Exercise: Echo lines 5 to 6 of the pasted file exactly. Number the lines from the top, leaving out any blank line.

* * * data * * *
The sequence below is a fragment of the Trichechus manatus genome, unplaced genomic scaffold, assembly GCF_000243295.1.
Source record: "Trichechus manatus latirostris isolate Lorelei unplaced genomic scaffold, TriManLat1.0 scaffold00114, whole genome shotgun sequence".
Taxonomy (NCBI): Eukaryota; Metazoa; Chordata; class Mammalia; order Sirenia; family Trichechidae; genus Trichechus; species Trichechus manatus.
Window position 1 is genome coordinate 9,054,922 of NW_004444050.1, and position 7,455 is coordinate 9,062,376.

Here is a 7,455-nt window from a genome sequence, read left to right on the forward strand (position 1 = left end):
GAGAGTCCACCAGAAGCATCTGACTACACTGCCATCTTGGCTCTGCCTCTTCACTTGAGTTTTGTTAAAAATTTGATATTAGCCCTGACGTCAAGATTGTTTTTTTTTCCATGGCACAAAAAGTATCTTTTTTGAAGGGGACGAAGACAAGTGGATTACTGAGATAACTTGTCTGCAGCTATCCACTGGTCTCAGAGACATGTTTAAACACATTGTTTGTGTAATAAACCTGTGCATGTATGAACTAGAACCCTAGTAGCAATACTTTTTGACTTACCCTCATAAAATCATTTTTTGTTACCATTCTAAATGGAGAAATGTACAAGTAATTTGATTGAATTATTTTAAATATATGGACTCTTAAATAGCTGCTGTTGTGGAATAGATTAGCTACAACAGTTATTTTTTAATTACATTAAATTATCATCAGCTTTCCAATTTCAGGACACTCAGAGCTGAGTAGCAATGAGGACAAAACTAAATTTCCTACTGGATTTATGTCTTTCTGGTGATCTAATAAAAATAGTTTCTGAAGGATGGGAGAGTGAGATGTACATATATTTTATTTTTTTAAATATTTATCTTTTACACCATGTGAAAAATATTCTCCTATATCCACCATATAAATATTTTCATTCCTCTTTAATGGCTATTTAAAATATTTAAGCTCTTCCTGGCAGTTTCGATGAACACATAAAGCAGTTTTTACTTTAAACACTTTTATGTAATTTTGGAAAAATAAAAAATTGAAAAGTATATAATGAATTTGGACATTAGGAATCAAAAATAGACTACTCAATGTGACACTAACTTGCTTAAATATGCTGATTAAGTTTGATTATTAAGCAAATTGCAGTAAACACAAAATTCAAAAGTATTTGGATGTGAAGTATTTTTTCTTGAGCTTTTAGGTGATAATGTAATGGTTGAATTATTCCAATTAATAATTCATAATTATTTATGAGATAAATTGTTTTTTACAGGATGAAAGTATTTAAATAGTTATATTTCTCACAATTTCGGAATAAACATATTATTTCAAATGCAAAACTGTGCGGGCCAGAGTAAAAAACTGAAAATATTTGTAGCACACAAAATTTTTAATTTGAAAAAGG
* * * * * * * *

Here is a 7,455-nt window from a genome sequence, read left to right on the forward strand (position 1 = left end):
GAGAGTCCACCAGAAGCATCTGACTACACTGCCATCTTGGCTCTGCCTCTTCACTTGAGTTTTGTTAAAAATTTGATATTAGCCCTGACGTCAAGATTGTTTTTTTTTCCATGGCACAAAAAGTATCTTTTTTGAAGGGGACGAAGACAAGTGGATTACTGAGATAACTTGTCTGCAGCTATCCACTGGTCTCAGAGACATGTTTAAACACATTGTTTGTGTAATAAACCTGTGCATGTATGAACTAGAACCCTAGTAGCAATACTTTTTGACTTACCCTCATAAAATCATTTTTTGTTACCATTCTAAATGGAGAAATGTACAAGTAATTTGATTGAATTATTTTAAATATATGGACTCTTAAATAGCTGCTGTTGTGGAATAGATTAGCTACAACAGTTATTTTTTAATTACATTAAATTATCATCAGCTTTCCAATTTCAGGACACTCAGAGCTGAGTAGCAATGAGGACAAAACTAAATTTCCTACTGGATTTATGTCTTTCTGGTGATCTAATAAAAATAGTTTCTGAAGGATGGGAGAGTGAGATGTACATATATTTTATTTTTTTAAATATTTATCTTTTACACCATGTGAAAAATATTCTCCTATATCCACCATATAAATATTTTCATTCCTCTTTAATGGCTATTTAAAATATTTAAGCTCTTCCTGGCAGTTTCGATGAACACATAAAGCAGTTTTTACTTTAAACACTTTTATGTAATTTTGGAAAAATAAAAAATTGAAAAGTATATAATGAATTTGGACATTAGGAATCAAAAATAGACTACTCAATGTGACACTAACTTGCTTAAATATGCTGATTAAGTTTGATTATTAAGCAAATTGCAGTAAACACAAAATTCAAAAGTATTTGGATGTGAAGTATTTTTTCTTGAGCTTTTAGGTGATAATGTAATGGTTGAATTATTCCAATTAATAATTCATAATTATTTATGAGATAAATTGTTTTTTACAGGATGAAAGTATTTAAATAGTTATATTTCTCACAATTTCGGAATAAACATATTATTTCAAATGCAAAACTGTGCGGGCCAGAGTAAAAAACTGAAAATATTTGTAGCACACAAAATTTTTAATTTGAAAAAGG